W3C home > Mailing lists > Public > www-ws-arch@w3.org > January 2003

RE: Myth of loose coupling

From: Abbie Barbir <abbieb@nortelnetworks.com>
Date: Wed, 8 Jan 2003 09:53:43 -0500
Message-ID: <87609AFB433BD5118D5E0002A52CD75404859047@zcard0k6.ca.nortel.com>
To: "Champion, Mike" <Mike.Champion@SoftwareAG-USA.com>, www-ws-arch@w3.org


PS: The question is when we will start moving fwd on the documents.

From the discussions on the list, it seems that we are stuck in the sand....


> -----Original Message-----
> From: Champion, Mike [mailto:Mike.Champion@SoftwareAG-USA.com] 
> Sent: Wednesday, January 08, 2003 9:47 AM
> To: www-ws-arch@w3.org
> Subject: RE: Myth of loose coupling
> > -----Original Message-----
> > From: Walden Mathews [mailto:waldenm@optonline.net]
> > Sent: Wednesday, January 08, 2003 9:09 AM
> > To: David Orchard; www-ws-arch@w3.org
> > Subject: Re: Myth of loose coupling
> > 
> > 
> > The crux of the matter lies in this statement (from above): "These 
> > parameters have to be sent somehow."  There's a paradigm shift in 
> > understanding why that's not quite true when you use a web of 
> > resources
> more 
> > optimally to solve your problem.  I'm not saying you never need to 
> > send
> > parameters, so please avoid an absolute interpretation here.  
> > I'm saying that long lists of
> > parameters in queries is a symptom of the client taking too 
> much risk in
> > second-guessing the capabilities of the service, a practice 
> which can
> backfire under
> > internet conditions.  I'll stop here and see if there is any comment
> > or question.
> Hmmm.  I've been trying to reconcile the RESTful and 
> SOAP/WSDL web services
> perspectives by asserting that it's NOT a paradigm shift, but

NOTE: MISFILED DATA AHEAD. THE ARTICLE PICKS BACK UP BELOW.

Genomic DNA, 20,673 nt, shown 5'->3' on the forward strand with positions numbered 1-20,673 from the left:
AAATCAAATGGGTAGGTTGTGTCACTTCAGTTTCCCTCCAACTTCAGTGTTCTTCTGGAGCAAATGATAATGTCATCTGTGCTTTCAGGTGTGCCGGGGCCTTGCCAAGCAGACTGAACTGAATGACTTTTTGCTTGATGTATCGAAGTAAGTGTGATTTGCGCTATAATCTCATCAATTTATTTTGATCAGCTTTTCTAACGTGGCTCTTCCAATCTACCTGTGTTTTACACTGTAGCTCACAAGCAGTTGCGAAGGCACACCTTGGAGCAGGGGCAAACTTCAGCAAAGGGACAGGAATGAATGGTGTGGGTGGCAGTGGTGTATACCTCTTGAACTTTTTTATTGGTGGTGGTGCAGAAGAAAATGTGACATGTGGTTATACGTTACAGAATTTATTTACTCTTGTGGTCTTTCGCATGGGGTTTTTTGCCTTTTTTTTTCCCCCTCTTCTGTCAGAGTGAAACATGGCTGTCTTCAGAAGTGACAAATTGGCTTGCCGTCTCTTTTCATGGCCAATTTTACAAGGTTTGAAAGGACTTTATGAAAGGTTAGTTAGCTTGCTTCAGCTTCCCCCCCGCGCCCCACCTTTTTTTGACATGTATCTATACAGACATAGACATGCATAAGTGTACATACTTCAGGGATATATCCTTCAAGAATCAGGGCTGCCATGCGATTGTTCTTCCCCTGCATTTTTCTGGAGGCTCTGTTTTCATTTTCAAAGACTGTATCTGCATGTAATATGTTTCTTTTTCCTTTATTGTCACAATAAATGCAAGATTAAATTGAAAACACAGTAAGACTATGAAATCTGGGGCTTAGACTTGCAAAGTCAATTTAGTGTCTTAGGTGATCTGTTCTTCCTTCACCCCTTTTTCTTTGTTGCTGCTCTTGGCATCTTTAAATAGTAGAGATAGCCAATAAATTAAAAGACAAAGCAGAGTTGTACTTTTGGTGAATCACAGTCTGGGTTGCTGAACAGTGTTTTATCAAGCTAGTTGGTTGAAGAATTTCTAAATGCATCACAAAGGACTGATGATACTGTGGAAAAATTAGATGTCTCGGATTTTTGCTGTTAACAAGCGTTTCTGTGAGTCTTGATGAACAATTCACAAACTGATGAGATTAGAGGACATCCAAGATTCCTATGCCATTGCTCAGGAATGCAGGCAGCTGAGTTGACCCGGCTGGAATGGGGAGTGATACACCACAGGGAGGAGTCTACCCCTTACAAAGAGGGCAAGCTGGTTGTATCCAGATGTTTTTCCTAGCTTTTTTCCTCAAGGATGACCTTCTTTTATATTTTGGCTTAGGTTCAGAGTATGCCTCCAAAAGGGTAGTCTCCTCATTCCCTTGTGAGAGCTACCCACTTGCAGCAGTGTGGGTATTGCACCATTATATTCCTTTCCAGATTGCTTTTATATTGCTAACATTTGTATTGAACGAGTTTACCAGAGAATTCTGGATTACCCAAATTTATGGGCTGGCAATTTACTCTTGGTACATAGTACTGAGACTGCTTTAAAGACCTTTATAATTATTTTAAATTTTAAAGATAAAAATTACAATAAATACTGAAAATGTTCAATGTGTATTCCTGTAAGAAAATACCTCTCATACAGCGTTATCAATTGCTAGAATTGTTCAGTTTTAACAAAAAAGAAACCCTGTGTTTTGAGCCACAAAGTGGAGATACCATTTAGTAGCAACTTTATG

> an engineering
> decision about optimizing specific scarce resources in 
> specific scenarios.
> SOAP/WSDL tends to optimize programmer resources when there 
> is existing code
> on both sides to integrate over the Web (the most typical 
> business case for
> this technology today), REST tends to optimize re-use of exisiting Web
> resources, integration with Web technologies, and discovery 
> in much more
> loosely coupled (and written for the Web) applications. I 
> think that's close
> to the position I thought you were taking at the beginning of this
> incarnation of the thread, i.e., that there was a big middle 
> ground between
> the REST and SOAP/WSDL approaches.
> Sure, the *extremes* of a pure SOAP-RPC and a pure hypermedia/SW REST
> architecture could be thought of as different "paradigms". 
> Still, as several
> of us point out repeatedly, even hard-core WS people acknowledge the
> scalability problems and fragility of the pure RPC approach. 
> Likewise (ahem)
> the pure hypermedia/Semantic Web approach to addressing the 
> use cases that
> Web services people talk about [as opposed to spiders, cows, and
> circles/rectangles :-) ] looks a bit vaporous when it comes 
> down to actual
> implementations in the field.   So as a practical matter 
> today, we're all
> somewhere in the middle.
> So, I (if that was me who said "these parameters have to be 
> sent somehow")
> was referring to "parameters" in a very abstract sense, not 
> as arguments to
> a remote procedure call, e.g. "query parameters", "business process
> parameters", etc. I do agree that as a best practice 
> guideline, "long lists
> of parameters in queries" is a symptom of a too-tight  coupling or a
> too-desperate attempt to throw some stuff at the service and 
> hope it can
> make sense out of it. 
> So, my bottom line remains: let's mine REST for best practice 
> guidelines and
> suggestions how to build web services that scale to the Web.  
> Let's not get
> caught up ideological struggles between contending paradigms.
Received on Wednesday, 8 January 2003 09:54:38 UTC

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